Sunday, January 14, 2007

A Place To Start

I am looking for a place where I can feel comfortable praying. This is complicated by two factors – the fact that I am not comfortable praying in the first place, and the fact that each place I visit inspires in me the response “This isn’t how I used to do it!” I must then remind myself that I didn’t like how I used to do it, either.



From second grade through high school, I more-or-less attended a Reform temple in the suburbs of Chapel Hill-Durham, North Carolina. There I received – sorry - a poor religious education, surrounded by classmates who hated being there. The underground description of religious education among Jews is “the only place good Jewish kids go to be total assholes.” They threw chalk and spitballs at each other (I know, so retro), talked dirty in chevruta, and hijacked every in-class discussion to return the conversation topic to Duke-UNC basketball games. When our synagogue published the inevitable “Where are they going to college?” issue of its bulletin, highlighting the successes of the few remaining non-dropouts in our religious school program, I was astonished to see that a girl whom I had never heard utter a blessed word since I joined the religious education program in second grade was attending an outstanding university. An arrogant teenager, I had mistaken her decade-long catatonia for idiocy, when it was in fact her defense mechanism against her peers. As she explained to me later, “there wasn’t anything I wanted to say.”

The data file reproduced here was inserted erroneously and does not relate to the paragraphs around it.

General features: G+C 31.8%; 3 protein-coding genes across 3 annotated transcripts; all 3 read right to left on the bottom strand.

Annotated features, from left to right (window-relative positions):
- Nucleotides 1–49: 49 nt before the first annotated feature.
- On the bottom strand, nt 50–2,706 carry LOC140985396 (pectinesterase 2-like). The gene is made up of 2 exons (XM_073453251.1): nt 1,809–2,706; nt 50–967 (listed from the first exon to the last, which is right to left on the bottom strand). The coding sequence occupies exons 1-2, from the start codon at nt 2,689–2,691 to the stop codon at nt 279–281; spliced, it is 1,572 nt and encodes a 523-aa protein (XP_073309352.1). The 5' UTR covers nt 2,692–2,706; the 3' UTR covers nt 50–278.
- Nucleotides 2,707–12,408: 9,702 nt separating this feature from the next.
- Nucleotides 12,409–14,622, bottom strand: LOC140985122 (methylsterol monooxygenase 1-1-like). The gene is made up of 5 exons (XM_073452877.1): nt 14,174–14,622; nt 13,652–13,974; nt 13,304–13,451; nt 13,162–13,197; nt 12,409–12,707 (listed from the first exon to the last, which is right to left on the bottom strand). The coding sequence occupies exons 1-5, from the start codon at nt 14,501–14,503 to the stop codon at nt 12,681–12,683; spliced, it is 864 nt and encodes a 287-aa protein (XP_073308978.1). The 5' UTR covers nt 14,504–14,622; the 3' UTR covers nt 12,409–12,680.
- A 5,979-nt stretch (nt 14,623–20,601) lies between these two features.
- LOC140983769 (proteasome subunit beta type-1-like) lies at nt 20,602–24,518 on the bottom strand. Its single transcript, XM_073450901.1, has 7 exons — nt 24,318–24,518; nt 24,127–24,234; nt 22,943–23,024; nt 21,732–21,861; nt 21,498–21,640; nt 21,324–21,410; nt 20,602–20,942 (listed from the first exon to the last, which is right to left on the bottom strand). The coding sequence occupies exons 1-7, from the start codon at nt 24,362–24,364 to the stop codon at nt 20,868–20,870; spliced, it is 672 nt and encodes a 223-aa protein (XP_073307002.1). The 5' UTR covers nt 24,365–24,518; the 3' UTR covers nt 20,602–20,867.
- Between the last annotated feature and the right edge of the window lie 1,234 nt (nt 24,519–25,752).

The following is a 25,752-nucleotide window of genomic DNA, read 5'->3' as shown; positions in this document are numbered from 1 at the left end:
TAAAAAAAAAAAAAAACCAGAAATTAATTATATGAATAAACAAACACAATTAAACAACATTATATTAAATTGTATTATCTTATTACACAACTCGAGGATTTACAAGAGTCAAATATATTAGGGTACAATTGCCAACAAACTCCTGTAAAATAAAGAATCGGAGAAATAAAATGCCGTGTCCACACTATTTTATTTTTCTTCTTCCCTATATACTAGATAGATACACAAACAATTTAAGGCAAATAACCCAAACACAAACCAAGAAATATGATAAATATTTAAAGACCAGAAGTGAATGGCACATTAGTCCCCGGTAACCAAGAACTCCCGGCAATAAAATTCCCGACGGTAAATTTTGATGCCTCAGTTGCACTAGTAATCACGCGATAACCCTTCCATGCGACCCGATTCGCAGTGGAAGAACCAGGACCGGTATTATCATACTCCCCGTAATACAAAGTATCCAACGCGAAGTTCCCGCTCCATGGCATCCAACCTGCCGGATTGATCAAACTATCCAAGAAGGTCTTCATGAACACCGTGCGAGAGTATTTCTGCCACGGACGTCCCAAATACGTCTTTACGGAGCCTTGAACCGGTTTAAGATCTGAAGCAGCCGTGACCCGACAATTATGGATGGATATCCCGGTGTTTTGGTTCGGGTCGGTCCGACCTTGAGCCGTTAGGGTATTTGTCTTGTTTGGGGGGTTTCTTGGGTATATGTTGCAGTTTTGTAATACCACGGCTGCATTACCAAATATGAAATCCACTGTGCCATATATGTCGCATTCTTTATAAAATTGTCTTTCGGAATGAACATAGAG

We made Seder plates out of paper, year after year. We learned the tunes for the prayers. What we did not learn – or what we failed to retain – is anything that would place us within the broader Jewish spectrum. A confession: my mother was not Jewish at the time of my birth. In what the Reform movement would probably term a success, and what I would term a failure, I was unaware that the vast majority of the Jewish community worldwide would not consider me Jewish for this reason. This brought me up short during the Bronfman Youth Fellowships in Israel, a summer trip to Israel for 26 students of different Jewish backgrounds: Reform, Conservative, Reconstructionist, Orthodox, and “other.” I’ve gotten over the pain of being told I wasn’t Jewish – in fact, thanks to the Bronfman Youth Fellowships, I can sit at a lunch table and listen to a fellow Jew say just about anything about me without losing my cool – but I haven’t gotten over my anger at the movement that raised me for drawing its shutters so emphatically against the larger Jewish community. This does no justice to the Reform Jewish community, as it does no justice to the Jewish community anywhere. Too often I see Reform rabbis today crouched in this same defensive position. “They don’t recognize us, so why should we talk to them?” Because you’re pissing off your children, that’s why. You want to be part of the community? You are obligated to sit at the lunch table and take whatever they throw at you, until they’re exhausted. Then the real conversation begins.

1 comment:

Josephine said...

Hannah,

Rachel Sussman's mom here! You know,
I've been on a spiritual quest for
a very long time...Orthodox conversion to Judaism 30 years ago,
etc.,

Anyway, as to praying. I hated the
whole idea....but something in the
last 5 years made me think that I
should just TRY. So, I went with
the method of talking aloud to God/dess. At first, it's very weird. And then, well, it's pretty
darn wonderful.

Thought I'd let you know. I usually meditate in the bathtub, then talk. Meditation, of course, is the WAY TO GO!!